If this doesn't make you want to send the entire Administration from the President on down to Abu Ghraib for high treason, then I recommend you read the entire article--carefully.

Many of you may not know that military service has long been a proud tradition in the Filipino-American community; you may also not be aware that like African-Americans, prior to World War II, Filipinos were only allowed to serve as wardroom staff--waiters and kitchen staff. It was only after the War, and the many sacrifices made by Filipino troops--many of whom rescued or aided American soldiers and airmen fighting in the Phillipines--that these limits on service were raised.

To have such a fine, honorable citizen and Army officer denigrated and shoved into retirement by a pack of liars is more than I can stomach. I don't care who takes over as President in January 2009--I will cheer the passing of this arrogant dishonorable collection of liars and shameless political hacks. How long it will take to repair the damage they have inflicted is unknown, but it will be a long time.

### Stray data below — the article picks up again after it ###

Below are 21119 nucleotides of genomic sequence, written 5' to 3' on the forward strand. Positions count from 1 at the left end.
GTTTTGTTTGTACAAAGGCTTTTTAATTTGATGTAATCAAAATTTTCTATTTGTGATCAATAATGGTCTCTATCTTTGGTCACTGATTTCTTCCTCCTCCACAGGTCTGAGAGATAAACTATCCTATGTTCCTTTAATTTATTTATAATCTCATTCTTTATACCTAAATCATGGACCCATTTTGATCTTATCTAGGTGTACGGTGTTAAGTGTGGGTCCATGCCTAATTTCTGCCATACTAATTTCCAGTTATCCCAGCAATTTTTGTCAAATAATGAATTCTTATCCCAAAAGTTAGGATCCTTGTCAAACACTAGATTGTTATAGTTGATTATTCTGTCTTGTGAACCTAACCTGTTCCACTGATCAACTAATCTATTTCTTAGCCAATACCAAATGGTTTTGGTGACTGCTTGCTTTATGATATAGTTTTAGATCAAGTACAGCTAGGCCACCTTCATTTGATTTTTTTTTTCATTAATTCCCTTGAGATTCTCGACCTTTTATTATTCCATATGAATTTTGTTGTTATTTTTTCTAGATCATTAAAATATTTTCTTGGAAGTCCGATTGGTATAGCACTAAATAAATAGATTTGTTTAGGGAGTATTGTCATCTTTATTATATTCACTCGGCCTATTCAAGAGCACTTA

No one has to serve in the U.S. Armed Forces; it requires a devotion to duty not many of us possess. To have those who have served our nation their entire lives insulted by an arrogant, smirking pack of shameless liars--I weep for our nation and those so dishonorably discredited by those unworthy of any office.

Oh, and when the global Depression grabs the U.S. by the throat in a year or two, you can thank this same pack of liars for that, too. (See previous entries for details.)